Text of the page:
Comté 500 grams
Chardonnay 1 glass
Garlic 1 clove
Nutmeg a pinch
Pepper a dash
Crusty Bread (Baguette, Ciabatta, Country Loaf…)
Salad & Cold Cuts
Growing up in Eastern France, the winters of my childhood were always filled with marvelous melty cheese dishes: raclette, gratin dauphinois, tartiflette… and, of course, fondue! Several of the dishes are cooked communally at the table, which makes them great fun. I remember, my grandparents would take my cousins and me skiing in the sub-alpine Jura Mountains. After an exhilarating day on the blustery cold slopes we would gather together around a warm raclette grill or fondue pot and warm our hands and faces while laughing and eating.
A couple of restaurants in my region are particularly famous for fondue. Both of them remind us how close we are to Switzerland with their chalet-style and rustic hand-hewn wood tables and chairs. My favorite is so humble that it is simply called “the cheese restaurant” (“Restaurant du Fromage”). However, these days, I’m always home in the summer so I prefer to take guests to La Finette in Arbois because it is air conditioned. The restaurant opened in the early 1960s and has remained typical of that era. I find it marvelous to be plunged into that unpretentious retro atmosphere of the France my parents and grandparents knew: when my region was less cosmopolitan. The restaurant serves fondue in heavy enameled cast iron pots accompanied by big loafs of dark-crusted peasant bread and glasses of my favorite local wine, a nutty white savagnin made right there in Arbois… and there is nothing like that first mouthful of rich, smooth melted cheese.
I simply can’t wait an entire year to eat fondue and since I can buy big quantities of my region’s Comté cheese inexpensively at Costco in the States, I make it for my family every winter (the real fondue season). Even in the Austin area we always have a few days when the mercury hovers near freezing and I seize the opportunity to make fondue. Like many of the simplest recipes in France, this one is hotly debated. It seems like everyone has an opinion about how it should be done. Some people insist the bread must be stale –I strongly disagree and prefer it fresh, while my wife wants it toasted!
The best fondue-maker in my family is cousin Thierry. He has lots of little tricks that make his fondue special. For example, in addition to a base of Comte cheese, he always tosses in the little bits of various leftover hard cheeses that have been collecting in his cheese box. (In France a constant tenant in most refrigerators is a Tupperware box containing a variety of cheeses --some of which would stink up the rest of the fridge if not for the box.) My cousin also insists that to make a good fondue you must add a scant teaspoon of cornstarch to keep the fat from separating from the liquids. For years, I replaced the cornstarch with potato starch because, living in the States, I’m keen to avoid genetically modified foods. But, I had to stop altogether because a fight broke out in my kitchen every time my hand hovered over the pot poised to add the powder. Lisa likes the fondue separated so she can soak up the liquid with her bread before covering it in cheese… she says it is heavenly when you sink your teeth into the bread and the juicy liquid baths your tongue in the wine infused flavor. As you can imagine, my resistance didn’t last for many years: when a Frenchman has to choose between potato starch and his love’s happiness… the starch loses.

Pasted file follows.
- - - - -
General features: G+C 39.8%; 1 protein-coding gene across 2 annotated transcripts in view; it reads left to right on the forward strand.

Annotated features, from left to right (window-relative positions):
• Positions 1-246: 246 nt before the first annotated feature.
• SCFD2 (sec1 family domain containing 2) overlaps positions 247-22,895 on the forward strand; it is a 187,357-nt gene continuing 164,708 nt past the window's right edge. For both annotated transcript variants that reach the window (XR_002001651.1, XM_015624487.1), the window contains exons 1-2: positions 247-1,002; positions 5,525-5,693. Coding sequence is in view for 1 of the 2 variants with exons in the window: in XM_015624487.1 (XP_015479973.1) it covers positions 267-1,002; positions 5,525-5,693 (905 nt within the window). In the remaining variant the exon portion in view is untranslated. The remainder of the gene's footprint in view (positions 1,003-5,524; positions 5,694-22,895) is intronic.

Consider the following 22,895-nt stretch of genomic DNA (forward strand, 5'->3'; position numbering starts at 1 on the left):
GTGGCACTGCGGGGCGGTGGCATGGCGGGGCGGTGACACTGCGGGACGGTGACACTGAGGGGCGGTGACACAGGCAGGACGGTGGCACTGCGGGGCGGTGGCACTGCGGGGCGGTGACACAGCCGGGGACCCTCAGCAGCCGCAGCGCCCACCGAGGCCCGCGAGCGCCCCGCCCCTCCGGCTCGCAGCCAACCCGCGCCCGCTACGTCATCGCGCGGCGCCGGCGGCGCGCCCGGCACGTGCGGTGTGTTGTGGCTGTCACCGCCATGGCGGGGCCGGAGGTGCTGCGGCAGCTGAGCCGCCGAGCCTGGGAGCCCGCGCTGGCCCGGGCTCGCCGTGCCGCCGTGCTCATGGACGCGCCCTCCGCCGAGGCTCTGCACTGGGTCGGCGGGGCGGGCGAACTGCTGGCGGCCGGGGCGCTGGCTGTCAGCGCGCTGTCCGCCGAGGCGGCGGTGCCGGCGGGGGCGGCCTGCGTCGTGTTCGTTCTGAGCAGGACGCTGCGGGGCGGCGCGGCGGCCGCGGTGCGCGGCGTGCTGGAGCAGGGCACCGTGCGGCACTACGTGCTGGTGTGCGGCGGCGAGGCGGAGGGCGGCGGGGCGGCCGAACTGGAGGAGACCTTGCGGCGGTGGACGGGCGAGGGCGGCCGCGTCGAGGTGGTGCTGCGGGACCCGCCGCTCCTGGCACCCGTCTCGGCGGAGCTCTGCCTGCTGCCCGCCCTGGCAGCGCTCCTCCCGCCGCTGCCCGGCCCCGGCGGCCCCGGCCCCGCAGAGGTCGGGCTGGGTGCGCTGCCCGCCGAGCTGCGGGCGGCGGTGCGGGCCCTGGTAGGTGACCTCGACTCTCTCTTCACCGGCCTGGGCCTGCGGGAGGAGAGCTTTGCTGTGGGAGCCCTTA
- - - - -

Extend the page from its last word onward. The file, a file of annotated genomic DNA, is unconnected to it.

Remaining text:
Cut the bread in bite-size pieces: making sure each piece has a bit of crust. Put them in a bowl to bring to the table (Toast a bit if desired).
Cut the garlic clove in half and rub the oil all over the inside of the fondue pot, then crush the clove and add it all to the pot. Cut the cheese up in one inch squares and put them in the pot. (I am a purist and only use Comté. Some people add gruyere or make it cheaper by using some Emmental. When you buy your cheese, you will notice that Comté is not always the same color. Comté that is made with summer milk is a bit more yellow because of the fresh grass and flowers the cows eat and I prefer it. The Comté can be aged from 12-24 months so summer milk cheese is readily available in the winter. Also, look for cracked cheese… fissures are an imperfection: so, often at Costco you can buy older more flavorful cracked cheese for the same price as the less mature stuff. If there aren’t any pieces with cracks, try to get one with a thick grey rind.) Add a glass of white wine, preferably a Chardonnay aged in a steel tank that doesn’t suffer from too much malolactic fermentation –in other words, if the label says “buttery” or “creamy” don’t buy it. You want a Chardonnay that is a bit crisp to refresh your palette from the richness of the fondue. Grate in a very small dash of nutmeg. Grind in a bit of fresh pepper.
Melt the cheese on high heat stirring frequently to meld the liquids and fats as much as possible (without using starch) then reduce the heat so the cheese stays thin and melted without boiling.
If you don’t have a fondue pot you can make this in a pot over the stove but you will have to return it to the heat frequently to keep the consistency pleasant.
Serve with salad and cold cuts such as prosciutto, dry salami, smoked ham, etc…
Prick the bread through the crust first. It will stay on the fork better and avoid scraping your pot too. (Some people like to make fondue night a bit more festive by forcing those whose bread falls off into the pot to sing a song.) Dip the bread in the liquid surface then swirl it in the cheese to coat fully. Everyone should eat directly from the pot immediately after coating the bread.
My favorite part: When the pot is almost empty, turn the heat on high to get a bit of fat to separate from the cheese while stirring vigorously with a wooden spoon. Add two eggs and scramble them in the cheese, reduce the heat and continue to eat as before.